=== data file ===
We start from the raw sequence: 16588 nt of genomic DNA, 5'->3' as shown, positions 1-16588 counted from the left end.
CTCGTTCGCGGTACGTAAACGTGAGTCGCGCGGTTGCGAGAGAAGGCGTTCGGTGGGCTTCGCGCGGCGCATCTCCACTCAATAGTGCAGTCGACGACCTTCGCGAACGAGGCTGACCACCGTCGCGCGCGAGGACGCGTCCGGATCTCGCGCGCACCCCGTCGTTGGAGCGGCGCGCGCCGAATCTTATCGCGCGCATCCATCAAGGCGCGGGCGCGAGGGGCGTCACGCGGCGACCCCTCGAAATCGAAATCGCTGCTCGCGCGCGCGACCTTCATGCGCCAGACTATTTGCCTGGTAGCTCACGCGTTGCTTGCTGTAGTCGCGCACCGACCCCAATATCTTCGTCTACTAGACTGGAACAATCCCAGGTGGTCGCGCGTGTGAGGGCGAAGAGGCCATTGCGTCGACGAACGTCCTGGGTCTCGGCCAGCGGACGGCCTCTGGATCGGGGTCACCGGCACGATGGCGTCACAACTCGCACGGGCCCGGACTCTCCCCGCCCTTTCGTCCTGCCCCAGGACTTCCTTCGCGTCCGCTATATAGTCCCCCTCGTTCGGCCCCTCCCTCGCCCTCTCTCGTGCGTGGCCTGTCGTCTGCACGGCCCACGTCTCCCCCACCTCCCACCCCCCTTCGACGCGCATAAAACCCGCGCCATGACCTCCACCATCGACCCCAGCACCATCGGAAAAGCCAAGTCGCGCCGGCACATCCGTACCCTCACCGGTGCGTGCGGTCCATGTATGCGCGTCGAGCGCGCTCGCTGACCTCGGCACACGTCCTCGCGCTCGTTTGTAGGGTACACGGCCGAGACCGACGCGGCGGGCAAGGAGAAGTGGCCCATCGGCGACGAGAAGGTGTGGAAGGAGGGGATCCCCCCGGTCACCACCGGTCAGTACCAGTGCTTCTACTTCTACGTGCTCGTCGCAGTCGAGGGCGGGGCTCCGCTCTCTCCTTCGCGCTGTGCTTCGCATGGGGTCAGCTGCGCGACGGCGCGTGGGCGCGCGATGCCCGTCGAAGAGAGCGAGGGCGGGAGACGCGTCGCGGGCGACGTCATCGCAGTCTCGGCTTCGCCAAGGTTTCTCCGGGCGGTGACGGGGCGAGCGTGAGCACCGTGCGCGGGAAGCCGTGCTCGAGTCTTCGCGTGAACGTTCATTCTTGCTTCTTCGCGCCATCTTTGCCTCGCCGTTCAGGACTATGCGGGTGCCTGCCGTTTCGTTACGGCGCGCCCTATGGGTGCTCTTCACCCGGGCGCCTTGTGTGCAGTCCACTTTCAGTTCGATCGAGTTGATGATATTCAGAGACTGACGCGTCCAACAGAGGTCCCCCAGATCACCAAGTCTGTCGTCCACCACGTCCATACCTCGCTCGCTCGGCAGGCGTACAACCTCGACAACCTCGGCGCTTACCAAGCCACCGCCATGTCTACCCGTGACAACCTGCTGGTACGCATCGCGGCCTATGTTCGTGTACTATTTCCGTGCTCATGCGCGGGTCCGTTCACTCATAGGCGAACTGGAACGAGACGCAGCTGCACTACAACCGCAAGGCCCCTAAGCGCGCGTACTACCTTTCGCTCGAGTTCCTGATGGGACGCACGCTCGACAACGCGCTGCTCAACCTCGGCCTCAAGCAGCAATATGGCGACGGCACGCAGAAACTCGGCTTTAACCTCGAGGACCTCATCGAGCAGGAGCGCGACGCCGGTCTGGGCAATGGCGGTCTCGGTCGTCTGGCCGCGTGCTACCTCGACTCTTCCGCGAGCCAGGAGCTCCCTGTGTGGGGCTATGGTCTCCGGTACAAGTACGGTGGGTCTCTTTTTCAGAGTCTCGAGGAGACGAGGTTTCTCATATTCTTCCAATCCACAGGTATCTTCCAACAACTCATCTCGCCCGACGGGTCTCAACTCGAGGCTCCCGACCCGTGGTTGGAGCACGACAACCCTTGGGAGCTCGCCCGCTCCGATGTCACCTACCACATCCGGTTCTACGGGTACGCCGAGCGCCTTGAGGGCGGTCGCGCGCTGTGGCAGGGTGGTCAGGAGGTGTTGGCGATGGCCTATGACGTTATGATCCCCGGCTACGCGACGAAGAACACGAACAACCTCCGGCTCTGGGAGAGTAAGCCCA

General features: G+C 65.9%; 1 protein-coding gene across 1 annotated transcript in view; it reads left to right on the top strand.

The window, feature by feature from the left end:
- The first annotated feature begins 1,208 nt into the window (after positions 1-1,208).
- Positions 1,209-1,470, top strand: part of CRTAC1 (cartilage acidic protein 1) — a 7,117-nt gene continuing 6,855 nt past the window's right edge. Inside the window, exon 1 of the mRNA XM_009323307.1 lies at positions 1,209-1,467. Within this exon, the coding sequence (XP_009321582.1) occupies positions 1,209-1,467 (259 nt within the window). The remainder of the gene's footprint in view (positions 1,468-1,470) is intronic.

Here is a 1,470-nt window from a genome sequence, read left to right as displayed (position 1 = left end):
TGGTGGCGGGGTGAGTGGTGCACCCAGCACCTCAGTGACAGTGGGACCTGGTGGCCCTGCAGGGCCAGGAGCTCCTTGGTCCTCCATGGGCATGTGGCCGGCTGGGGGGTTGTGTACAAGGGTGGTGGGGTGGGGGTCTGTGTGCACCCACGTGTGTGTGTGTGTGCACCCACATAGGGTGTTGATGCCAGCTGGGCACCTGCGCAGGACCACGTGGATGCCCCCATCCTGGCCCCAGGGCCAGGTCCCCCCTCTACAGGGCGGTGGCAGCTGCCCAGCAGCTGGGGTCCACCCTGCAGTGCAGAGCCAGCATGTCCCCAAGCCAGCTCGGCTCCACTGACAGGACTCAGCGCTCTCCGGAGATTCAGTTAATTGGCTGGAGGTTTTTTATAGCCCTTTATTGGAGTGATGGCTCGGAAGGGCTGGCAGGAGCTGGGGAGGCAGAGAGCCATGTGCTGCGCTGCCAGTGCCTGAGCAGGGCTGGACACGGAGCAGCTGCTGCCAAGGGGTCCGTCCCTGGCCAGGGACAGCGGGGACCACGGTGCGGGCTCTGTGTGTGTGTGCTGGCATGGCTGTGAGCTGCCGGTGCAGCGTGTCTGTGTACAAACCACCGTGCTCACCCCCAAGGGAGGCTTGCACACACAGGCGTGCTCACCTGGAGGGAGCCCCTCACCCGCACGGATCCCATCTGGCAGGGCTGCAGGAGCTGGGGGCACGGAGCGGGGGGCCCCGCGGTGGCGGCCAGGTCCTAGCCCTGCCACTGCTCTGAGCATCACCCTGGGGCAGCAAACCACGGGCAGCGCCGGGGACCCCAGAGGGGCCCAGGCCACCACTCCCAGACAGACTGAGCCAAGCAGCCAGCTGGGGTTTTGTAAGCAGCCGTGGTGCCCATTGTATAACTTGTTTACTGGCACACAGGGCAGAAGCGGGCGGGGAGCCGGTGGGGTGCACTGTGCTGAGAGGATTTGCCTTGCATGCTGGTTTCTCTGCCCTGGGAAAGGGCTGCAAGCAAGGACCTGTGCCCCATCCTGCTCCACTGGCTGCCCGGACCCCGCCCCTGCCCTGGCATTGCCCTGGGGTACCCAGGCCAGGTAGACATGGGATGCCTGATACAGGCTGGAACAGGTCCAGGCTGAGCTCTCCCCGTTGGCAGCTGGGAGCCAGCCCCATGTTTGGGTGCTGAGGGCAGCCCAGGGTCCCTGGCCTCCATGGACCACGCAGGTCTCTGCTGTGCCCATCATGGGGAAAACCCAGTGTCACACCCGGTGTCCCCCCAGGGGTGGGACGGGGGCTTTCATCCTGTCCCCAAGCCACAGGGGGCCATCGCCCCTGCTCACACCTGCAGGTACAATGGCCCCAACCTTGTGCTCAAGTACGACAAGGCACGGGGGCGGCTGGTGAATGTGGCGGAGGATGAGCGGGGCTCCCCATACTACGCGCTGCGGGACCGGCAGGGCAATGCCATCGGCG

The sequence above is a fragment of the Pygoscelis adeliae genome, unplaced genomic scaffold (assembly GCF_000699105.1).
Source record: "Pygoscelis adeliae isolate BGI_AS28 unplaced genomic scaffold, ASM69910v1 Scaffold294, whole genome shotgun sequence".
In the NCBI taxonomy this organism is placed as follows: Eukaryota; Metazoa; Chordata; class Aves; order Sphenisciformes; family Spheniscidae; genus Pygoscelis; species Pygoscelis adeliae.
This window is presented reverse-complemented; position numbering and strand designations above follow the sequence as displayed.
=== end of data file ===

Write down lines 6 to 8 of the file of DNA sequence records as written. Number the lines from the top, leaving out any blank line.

- Positions 1,209-1,470, top strand: part of CRTAC1 (cartilage acidic protein 1) — a 7,117-nt gene continuing 6,855 nt past the window's right edge. Inside the window, exon 1 of the mRNA XM_009323307.1 lies at positions 1,209-1,467. Within this exon, the coding sequence (XP_009321582.1) occupies positions 1,209-1,467 (259 nt within the window). The remainder of the gene's footprint in view (positions 1,468-1,470) is intronic.

Here is a 1,470-nt window from a genome sequence, read left to right as displayed (position 1 = left end):
TGGTGGCGGGGTGAGTGGTGCACCCAGCACCTCAGTGACAGTGGGACCTGGTGGCCCTGCAGGGCCAGGAGCTCCTTGGTCCTCCATGGGCATGTGGCCGGCTGGGGGGTTGTGTACAAGGGTGGTGGGGTGGGGGTCTGTGTGCACCCACGTGTGTGTGTGTGTGCACCCACATAGGGTGTTGATGCCAGCTGGGCACCTGCGCAGGACCACGTGGATGCCCCCATCCTGGCCCCAGGGCCAGGTCCCCCCTCTACAGGGCGGTGGCAGCTGCCCAGCAGCTGGGGTCCACCCTGCAGTGCAGAGCCAGCATGTCCCCAAGCCAGCTCGGCTCCACTGACAGGACTCAGCGCTCTCCGGAGATTCAGTTAATTGGCTGGAGGTTTTTTATAGCCCTTTATTGGAGTGATGGCTCGGAAGGGCTGGCAGGAGCTGGGGAGGCAGAGAGCCATGTGCTGCGCTGCCAGTGCCTGAGCAGGGCTGGACACGGAGCAGCTGCTGCCAAGGGGTCCGTCCCTGGCCAGGGACAGCGGGGACCACGGTGCGGGCTCTGTGTGTGTGTGCTGGCATGGCTGTGAGCTGCCGGTGCAGCGTGTCTGTGTACAAACCACCGTGCTCACCCCCAAGGGAGGCTTGCACACACAGGCGTGCTCACCTGGAGGGAGCCCCTCACCCGCACGGATCCCATCTGGCAGGGCTGCAGGAGCTGGGGGCACGGAGCGGGGGGCCCCGCGGTGGCGGCCAGGTCCTAGCCCTGCCACTGCTCTGAGCATCACCCTGGGGCAGCAAACCACGGGCAGCGCCGGGGACCCCAGAGGGGCCCAGGCCACCACTCCCAGACAGACTGAGCCAAGCAGCCAGCTGGGGTTTTGTAAGCAGCCGTGGTGCCCATTGTATAACTTGTTTACTGGCACACAGGGCAGAAGCGGGCGGGGAGCCGGTGGGGTGCACTGTGCTGAGAGGATTTGCCTTGCATGCTGGTTTCTCTGCCCTGGGAAAGGGCTGCAAGCAAGGACCTGTGCCCCATCCTGCTCCACTGGCTGCCCGGACCCCGCCCCTGCCCTGGCATTGCCCTGGGGTACCCAGGCCAGGTAGACATGGGATGCCTGATACAGGCTGGAACAGGTCCAGGCTGAGCTCTCCCCGTTGGCAGCTGGGAGCCAGCCCCATGTTTGGGTGCTGAGGGCAGCCCAGGGTCCCTGGCCTCCATGGACCACGCAGGTCTCTGCTGTGCCCATCATGGGGAAAACCCAGTGTCACACCCGGTGTCCCCCCAGGGGTGGGACGGGGGCTTTCATCCTGTCCCCAAGCCACAGGGGGCCATCGCCCCTGCTCACACCTGCAGGTACAATGGCCCCAACCTTGTGCTCAAGTACGACAAGGCACGGGGGCGGCTGGTGAATGTGGCGGAGGATGAGCGGGGCTCCCCATACTACGCGCTGCGGGACCGGCAGGGCAATGCCATCGGCG